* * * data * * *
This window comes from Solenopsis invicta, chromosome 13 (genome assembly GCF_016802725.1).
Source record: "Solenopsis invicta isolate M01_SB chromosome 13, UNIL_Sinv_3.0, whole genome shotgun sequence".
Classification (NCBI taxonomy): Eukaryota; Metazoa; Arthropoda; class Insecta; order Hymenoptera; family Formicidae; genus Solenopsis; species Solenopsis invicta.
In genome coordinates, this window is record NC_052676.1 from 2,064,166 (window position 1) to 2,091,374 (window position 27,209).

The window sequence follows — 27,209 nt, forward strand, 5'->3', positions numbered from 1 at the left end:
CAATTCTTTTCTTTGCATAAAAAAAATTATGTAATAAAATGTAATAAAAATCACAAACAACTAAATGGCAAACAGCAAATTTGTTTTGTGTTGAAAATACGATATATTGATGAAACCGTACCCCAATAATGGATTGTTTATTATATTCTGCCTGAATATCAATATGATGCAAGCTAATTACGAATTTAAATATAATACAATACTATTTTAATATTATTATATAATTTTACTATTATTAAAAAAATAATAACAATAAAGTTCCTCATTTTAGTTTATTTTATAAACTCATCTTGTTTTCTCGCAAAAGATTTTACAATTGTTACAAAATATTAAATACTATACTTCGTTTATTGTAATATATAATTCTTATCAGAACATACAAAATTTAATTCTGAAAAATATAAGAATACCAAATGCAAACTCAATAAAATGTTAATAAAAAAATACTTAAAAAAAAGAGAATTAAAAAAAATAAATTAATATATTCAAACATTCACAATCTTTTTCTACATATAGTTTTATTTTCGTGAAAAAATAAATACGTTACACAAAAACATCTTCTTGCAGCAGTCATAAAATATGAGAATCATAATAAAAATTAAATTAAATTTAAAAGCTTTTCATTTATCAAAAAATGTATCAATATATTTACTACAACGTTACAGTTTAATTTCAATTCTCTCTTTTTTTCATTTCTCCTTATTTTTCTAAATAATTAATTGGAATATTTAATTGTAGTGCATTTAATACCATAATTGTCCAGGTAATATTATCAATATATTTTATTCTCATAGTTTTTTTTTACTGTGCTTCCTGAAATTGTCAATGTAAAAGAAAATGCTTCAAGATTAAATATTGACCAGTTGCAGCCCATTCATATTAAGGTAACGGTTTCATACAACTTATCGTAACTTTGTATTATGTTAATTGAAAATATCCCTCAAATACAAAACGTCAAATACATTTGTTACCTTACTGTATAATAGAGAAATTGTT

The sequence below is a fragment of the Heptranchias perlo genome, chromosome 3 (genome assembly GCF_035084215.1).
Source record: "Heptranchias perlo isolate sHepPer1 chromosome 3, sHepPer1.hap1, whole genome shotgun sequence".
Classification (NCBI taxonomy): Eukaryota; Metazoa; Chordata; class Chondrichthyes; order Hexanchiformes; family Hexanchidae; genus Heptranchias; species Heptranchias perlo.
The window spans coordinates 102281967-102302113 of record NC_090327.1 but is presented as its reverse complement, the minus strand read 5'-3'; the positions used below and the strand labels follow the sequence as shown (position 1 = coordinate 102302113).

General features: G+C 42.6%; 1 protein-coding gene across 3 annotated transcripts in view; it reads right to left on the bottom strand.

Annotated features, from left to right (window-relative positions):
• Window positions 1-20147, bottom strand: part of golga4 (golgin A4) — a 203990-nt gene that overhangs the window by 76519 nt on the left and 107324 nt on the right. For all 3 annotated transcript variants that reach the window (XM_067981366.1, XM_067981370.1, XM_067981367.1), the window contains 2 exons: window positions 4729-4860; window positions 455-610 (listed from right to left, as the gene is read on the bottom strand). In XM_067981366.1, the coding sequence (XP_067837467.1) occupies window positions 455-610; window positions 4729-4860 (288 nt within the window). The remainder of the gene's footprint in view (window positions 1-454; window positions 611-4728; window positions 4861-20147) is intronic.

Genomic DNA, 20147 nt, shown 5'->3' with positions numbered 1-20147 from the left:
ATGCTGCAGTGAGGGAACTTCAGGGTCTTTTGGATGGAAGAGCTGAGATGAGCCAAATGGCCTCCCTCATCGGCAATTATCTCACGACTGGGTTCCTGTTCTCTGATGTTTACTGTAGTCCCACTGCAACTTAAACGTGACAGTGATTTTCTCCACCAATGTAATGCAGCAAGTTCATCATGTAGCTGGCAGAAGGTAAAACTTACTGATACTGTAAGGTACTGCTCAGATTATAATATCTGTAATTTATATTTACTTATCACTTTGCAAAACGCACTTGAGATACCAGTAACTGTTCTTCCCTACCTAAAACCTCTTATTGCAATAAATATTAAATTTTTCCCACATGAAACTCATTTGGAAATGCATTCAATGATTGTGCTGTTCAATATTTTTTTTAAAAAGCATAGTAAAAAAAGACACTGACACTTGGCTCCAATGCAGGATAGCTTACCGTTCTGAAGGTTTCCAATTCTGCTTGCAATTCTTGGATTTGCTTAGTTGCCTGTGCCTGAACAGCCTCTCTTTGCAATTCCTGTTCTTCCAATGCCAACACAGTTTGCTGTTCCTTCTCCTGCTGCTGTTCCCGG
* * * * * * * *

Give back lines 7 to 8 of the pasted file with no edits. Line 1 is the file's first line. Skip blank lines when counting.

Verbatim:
The sequence below is a fragment of the Heptranchias perlo genome, chromosome 3 (genome assembly GCF_035084215.1).
Source record: "Heptranchias perlo isolate sHepPer1 chromosome 3, sHepPer1.hap1, whole genome shotgun sequence".